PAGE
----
Most food historians believe the “Portugal” in the name comes from the fact they were made with Portuguese wine (probably the ubiquitous Madeira that found its way into so many baked goods at this time). The wine not only provided a deeper layer of flavor, it also served as a natural preservative in the days before refrigeration. Madeira was the most popular wine in colonial America, a well-known favorite of Thomas Jefferson and the other founding fathers. This was a direct result of the longstanding diplomatic alliance that had been forged between England and Portugal. The British were able to dominate the Madeira trade, and King George III later enacted laws forbidding the importation of any other wine to the colonies. Since the colonists could purchase Madeira tax-free, it was consumed in great quantities and also used in a variety of sweet and savory dishes, including buns, cakes and sauces.
By the late eighteenth century, these tiny cakes were known as Queen Cakes and were often baked in charming heart, round or oval-shaped pans. In addition to wine, they also called for brandy, rosewater and spices such as nutmeg, cinnamon and mace, all popular flavorings at the time. The ratio of ingredients was comparable to today’s pound cake – equal amounts of butter, flour, sugar and eggs. Baking powder and other chemical rising agents had not yet come on the scene, so the cakes were leavened by beating the eggs to a froth, incorporating air into the batter and causing the cakes to rise. The miniature cakes not only presented a pretty picture, but they were also less likely to end up with streaks and a gummy taste and texture, which sometimes occurred with larger cakes when the eggs didn't fully incorporate into the batter.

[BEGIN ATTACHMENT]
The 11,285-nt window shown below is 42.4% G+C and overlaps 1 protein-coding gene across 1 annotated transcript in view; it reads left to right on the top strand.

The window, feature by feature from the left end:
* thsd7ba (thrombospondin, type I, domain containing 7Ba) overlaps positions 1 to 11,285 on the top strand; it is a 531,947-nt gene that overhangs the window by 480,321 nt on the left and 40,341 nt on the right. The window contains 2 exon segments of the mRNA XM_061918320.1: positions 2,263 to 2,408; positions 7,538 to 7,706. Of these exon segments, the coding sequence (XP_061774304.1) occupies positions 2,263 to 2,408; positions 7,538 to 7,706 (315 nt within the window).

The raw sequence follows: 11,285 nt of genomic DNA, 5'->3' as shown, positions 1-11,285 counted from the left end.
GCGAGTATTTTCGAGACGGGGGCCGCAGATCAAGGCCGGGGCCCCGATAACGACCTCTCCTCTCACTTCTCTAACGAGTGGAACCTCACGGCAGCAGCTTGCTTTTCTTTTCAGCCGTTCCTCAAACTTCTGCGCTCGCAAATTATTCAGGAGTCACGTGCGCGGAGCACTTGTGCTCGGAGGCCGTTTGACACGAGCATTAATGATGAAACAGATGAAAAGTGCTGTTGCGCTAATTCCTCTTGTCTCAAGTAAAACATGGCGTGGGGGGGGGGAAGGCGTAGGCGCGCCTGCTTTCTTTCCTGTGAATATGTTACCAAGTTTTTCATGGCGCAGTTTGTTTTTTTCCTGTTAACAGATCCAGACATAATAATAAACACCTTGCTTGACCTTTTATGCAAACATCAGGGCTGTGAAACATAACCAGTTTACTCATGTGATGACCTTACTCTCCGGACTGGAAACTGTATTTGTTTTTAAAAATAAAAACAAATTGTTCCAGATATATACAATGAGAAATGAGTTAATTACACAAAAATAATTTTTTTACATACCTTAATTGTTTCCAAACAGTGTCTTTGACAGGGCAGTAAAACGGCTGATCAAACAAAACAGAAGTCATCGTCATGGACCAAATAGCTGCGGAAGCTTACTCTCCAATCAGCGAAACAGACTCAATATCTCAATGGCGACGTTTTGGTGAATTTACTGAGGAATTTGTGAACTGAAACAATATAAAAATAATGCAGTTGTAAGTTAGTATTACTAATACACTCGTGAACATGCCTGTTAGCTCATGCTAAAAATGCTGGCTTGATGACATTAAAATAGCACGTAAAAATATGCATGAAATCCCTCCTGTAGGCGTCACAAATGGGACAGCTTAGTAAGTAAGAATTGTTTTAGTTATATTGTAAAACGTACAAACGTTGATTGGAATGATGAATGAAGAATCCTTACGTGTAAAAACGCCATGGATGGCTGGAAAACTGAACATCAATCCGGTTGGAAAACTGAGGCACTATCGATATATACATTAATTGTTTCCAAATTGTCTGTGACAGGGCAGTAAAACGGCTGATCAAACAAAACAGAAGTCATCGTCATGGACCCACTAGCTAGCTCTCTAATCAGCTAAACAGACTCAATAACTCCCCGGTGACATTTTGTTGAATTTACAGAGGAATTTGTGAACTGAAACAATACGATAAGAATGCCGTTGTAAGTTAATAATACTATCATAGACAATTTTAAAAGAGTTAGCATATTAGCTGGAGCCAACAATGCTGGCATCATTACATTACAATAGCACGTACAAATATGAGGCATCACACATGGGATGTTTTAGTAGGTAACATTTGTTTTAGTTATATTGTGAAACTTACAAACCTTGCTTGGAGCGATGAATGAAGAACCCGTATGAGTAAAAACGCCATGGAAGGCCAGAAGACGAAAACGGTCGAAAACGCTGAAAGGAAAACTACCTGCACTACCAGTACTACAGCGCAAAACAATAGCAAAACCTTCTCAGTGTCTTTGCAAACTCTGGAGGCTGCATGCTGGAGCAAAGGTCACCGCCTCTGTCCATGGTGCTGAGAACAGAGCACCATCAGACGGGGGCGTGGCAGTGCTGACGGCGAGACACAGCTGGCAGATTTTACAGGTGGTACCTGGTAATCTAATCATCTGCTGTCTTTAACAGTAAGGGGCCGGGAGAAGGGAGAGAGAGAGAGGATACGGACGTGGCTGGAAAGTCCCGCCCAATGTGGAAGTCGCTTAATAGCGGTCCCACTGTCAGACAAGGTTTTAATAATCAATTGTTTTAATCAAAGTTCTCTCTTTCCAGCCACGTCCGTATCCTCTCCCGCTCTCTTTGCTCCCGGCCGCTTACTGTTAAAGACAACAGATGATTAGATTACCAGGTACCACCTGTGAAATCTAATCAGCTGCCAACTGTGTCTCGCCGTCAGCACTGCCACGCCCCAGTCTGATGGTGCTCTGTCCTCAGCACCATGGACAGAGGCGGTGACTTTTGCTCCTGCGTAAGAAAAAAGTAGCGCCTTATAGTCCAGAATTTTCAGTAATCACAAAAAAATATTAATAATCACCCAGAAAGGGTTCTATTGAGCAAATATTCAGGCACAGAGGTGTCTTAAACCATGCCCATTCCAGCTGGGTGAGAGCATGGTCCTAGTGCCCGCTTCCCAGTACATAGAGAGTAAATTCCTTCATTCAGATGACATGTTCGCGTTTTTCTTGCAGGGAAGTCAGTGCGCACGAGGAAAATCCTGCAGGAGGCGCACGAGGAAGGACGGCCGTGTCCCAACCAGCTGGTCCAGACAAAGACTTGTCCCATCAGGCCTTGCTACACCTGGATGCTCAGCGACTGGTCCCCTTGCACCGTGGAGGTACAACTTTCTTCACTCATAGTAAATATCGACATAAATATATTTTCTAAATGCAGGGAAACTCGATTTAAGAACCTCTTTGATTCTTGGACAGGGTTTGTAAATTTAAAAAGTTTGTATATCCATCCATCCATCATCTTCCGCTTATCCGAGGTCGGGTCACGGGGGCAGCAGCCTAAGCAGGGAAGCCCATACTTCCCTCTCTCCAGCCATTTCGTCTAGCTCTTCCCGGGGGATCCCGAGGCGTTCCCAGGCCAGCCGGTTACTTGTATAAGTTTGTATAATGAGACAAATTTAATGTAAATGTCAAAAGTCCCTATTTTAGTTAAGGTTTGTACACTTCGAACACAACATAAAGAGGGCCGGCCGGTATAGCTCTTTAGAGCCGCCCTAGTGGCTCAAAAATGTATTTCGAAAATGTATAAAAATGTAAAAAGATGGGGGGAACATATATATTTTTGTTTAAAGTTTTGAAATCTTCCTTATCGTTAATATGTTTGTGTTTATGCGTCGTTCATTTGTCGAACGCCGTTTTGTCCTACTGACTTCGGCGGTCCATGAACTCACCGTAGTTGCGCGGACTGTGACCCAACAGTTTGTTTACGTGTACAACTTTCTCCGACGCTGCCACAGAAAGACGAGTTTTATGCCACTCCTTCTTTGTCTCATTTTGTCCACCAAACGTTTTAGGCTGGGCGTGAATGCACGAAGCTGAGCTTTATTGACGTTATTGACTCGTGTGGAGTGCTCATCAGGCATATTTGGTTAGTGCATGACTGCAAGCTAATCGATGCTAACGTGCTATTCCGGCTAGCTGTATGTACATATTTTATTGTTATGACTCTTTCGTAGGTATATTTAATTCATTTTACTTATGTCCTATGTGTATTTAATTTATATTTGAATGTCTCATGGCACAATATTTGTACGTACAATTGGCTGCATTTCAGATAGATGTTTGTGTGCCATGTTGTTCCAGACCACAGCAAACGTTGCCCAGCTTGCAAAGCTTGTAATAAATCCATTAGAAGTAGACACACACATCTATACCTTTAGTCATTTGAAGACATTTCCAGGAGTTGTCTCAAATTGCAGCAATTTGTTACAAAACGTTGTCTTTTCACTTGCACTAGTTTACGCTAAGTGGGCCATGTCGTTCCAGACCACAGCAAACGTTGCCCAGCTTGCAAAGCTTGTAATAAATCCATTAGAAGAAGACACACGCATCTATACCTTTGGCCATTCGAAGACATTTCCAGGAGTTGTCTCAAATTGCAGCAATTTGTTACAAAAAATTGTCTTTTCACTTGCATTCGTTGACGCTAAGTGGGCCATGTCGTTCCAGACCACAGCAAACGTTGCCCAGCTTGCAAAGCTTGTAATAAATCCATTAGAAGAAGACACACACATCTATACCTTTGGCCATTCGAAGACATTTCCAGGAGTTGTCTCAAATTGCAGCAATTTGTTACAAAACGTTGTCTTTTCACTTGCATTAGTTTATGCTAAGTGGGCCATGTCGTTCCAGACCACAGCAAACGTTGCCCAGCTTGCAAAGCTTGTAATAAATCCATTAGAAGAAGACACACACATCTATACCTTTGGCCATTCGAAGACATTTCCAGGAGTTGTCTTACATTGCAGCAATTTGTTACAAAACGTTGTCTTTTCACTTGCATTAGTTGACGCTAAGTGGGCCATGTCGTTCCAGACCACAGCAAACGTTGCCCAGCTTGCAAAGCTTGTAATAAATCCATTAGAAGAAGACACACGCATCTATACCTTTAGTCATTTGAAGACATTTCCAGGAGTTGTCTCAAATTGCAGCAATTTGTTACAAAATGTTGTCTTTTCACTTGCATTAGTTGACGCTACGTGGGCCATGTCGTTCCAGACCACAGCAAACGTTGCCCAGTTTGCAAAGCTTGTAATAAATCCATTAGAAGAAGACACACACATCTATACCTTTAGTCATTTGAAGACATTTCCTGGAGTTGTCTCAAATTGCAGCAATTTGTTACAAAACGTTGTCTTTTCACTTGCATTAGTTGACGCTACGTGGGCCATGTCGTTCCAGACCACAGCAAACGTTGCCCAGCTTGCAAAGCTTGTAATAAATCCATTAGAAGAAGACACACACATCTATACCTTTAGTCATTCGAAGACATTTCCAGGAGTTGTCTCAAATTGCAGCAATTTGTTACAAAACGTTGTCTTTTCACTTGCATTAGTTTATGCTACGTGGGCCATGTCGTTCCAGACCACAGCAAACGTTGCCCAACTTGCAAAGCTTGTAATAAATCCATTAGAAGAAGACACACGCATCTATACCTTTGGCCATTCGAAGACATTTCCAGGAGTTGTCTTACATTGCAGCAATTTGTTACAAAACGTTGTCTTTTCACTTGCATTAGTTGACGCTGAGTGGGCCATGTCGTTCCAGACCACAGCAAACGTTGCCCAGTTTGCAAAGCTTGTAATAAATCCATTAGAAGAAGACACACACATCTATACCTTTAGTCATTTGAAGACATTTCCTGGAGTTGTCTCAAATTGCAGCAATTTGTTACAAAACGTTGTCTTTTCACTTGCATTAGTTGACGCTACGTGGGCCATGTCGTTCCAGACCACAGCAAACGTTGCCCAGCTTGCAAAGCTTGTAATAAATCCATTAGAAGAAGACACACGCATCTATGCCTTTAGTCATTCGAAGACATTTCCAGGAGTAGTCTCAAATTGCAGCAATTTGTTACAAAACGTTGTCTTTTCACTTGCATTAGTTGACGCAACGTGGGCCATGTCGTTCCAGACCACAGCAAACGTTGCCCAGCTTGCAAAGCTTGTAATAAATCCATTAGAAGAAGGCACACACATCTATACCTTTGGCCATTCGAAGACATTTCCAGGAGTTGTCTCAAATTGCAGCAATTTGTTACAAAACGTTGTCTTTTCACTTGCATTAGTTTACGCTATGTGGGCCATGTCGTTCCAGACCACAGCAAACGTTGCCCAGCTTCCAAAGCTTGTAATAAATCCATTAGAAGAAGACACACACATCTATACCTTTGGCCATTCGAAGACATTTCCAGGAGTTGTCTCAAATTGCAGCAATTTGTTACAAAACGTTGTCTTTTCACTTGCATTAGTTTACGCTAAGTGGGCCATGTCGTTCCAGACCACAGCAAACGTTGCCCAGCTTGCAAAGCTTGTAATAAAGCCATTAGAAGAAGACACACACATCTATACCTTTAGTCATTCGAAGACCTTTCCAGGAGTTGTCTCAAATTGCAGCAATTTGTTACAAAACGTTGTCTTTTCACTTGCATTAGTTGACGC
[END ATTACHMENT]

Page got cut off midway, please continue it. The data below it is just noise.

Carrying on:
The term “cup cake” was actually first mentioned in print by nineteenth century food and etiquette writer Eliza Leslie in her first cookbook, Seventy-Five Receipts for Pastry, Cakes and Sweetmeats (1828). However, her cup cake recipe was more of a spice cake or muffin, and not iced like the Queen cake recipe listed in the same cookbook. Other nineteenth century “cup cake” recipes were labeled as such because the ingredients were measured in cups rather than weighed. But cupcakes as we know them today likely descended from the Queen cakes version listed in Maria Rundell’s A New System of Domestic Cookery (1807), which suggests baking the cakes in little teacups or saucers.